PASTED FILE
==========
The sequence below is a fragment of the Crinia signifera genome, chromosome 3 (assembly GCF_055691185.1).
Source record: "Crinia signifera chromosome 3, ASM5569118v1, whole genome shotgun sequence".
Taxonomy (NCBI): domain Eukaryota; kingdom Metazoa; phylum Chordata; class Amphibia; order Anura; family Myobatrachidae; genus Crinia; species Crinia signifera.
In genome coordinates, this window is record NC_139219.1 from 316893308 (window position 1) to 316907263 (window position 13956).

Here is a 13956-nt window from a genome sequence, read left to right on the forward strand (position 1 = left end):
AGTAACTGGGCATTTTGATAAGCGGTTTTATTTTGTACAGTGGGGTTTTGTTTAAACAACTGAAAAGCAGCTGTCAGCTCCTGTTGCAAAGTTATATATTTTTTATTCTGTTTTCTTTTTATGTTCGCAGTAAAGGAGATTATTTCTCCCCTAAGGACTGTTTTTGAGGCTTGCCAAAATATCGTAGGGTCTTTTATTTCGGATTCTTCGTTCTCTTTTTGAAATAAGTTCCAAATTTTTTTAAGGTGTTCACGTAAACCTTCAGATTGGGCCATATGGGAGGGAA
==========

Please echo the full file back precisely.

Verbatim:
The sequence below is a fragment of the Crinia signifera genome, chromosome 3 (assembly GCF_055691185.1).
Source record: "Crinia signifera chromosome 3, ASM5569118v1, whole genome shotgun sequence".
Taxonomy (NCBI): domain Eukaryota; kingdom Metazoa; phylum Chordata; class Amphibia; order Anura; family Myobatrachidae; genus Crinia; species Crinia signifera.
In genome coordinates, this window is record NC_139219.1 from 316893308 (window position 1) to 316907263 (window position 13956).

Here is a 13956-nt window from a genome sequence, read left to right on the forward strand (position 1 = left end):
AGTAACTGGGCATTTTGATAAGCGGTTTTATTTTGTACAGTGGGGTTTTGTTTAAACAACTGAAAAGCAGCTGTCAGCTCCTGTTGCAAAGTTATATATTTTTTATTCTGTTTTCTTTTTATGTTCGCAGTAAAGGAGATTATTTCTCCCCTAAGGACTGTTTTTGAGGCTTGCCAAAATATCGTAGGGTCTTTTATTTCGGATTCTTCGTTCTCTTTTTGAAATAAGTTCCAAATTTTTTTAAGGTGTTCACGTAAACCTTCAGATTGGGCCATATGGGAGGGAA